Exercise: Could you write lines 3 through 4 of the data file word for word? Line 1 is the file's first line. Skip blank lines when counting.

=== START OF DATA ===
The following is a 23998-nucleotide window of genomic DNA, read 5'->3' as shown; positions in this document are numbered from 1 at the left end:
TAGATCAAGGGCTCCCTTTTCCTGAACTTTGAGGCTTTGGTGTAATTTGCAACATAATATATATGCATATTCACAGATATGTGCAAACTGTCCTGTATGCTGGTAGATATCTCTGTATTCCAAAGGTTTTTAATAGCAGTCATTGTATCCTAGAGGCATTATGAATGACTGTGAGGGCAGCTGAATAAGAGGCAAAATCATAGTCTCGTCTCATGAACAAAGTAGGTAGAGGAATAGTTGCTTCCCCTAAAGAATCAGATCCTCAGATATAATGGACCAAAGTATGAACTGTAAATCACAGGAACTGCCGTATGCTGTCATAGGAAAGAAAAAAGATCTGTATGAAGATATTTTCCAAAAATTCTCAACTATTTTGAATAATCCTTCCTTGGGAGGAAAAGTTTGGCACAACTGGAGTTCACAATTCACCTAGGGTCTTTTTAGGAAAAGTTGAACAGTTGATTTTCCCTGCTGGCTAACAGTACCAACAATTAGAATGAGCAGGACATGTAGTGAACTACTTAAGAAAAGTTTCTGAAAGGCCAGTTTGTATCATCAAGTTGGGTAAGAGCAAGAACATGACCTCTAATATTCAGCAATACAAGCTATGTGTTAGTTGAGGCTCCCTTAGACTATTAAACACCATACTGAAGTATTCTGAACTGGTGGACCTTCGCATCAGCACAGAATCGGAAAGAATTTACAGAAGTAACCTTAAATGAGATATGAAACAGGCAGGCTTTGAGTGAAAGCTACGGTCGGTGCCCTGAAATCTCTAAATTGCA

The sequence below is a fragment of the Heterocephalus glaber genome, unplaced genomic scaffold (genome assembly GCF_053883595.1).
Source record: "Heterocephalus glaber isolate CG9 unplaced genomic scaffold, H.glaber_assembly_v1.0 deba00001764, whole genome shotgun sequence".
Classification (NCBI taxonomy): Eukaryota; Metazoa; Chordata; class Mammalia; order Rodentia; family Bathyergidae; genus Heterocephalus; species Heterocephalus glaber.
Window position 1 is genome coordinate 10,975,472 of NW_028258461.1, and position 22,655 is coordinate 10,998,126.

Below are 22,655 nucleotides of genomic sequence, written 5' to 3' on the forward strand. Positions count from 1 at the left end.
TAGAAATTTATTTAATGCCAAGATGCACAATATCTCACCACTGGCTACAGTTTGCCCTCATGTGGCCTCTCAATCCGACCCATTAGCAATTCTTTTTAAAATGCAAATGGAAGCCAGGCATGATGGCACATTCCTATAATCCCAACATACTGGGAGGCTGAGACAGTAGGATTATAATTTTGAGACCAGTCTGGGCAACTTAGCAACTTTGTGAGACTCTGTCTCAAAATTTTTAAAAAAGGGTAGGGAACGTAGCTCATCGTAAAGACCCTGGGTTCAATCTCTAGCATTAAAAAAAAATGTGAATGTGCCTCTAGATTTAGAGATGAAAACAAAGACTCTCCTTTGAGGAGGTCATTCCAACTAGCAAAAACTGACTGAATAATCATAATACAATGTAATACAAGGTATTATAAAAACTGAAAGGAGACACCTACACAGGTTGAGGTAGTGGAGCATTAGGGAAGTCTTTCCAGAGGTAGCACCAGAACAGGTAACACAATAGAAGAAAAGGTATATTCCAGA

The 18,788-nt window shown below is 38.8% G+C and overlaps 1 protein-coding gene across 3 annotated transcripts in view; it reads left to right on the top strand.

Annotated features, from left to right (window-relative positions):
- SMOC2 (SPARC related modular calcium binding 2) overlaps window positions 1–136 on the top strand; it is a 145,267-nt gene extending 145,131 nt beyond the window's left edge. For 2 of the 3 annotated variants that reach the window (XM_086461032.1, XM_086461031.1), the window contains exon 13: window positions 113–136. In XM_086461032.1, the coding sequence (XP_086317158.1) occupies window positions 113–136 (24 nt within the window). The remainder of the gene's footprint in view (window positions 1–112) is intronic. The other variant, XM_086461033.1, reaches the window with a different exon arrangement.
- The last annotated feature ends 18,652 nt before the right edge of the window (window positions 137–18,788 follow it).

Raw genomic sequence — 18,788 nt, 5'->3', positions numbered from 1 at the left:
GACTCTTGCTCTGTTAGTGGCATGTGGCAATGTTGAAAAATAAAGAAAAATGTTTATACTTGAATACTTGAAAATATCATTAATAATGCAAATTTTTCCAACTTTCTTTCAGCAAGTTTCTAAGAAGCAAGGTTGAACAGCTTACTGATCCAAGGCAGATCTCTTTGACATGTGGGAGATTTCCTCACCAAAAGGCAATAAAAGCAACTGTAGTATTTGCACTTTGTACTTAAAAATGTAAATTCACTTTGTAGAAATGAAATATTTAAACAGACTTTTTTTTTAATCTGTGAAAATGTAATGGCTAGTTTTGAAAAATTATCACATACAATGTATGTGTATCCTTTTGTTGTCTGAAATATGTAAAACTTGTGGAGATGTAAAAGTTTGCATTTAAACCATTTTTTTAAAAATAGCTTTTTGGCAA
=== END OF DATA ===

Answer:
The sequence below is a fragment of the Heterocephalus glaber genome, unplaced genomic scaffold (genome assembly GCF_053883595.1).
Source record: "Heterocephalus glaber isolate CG9 unplaced genomic scaffold, H.glaber_assembly_v1.0 deba00001764, whole genome shotgun sequence".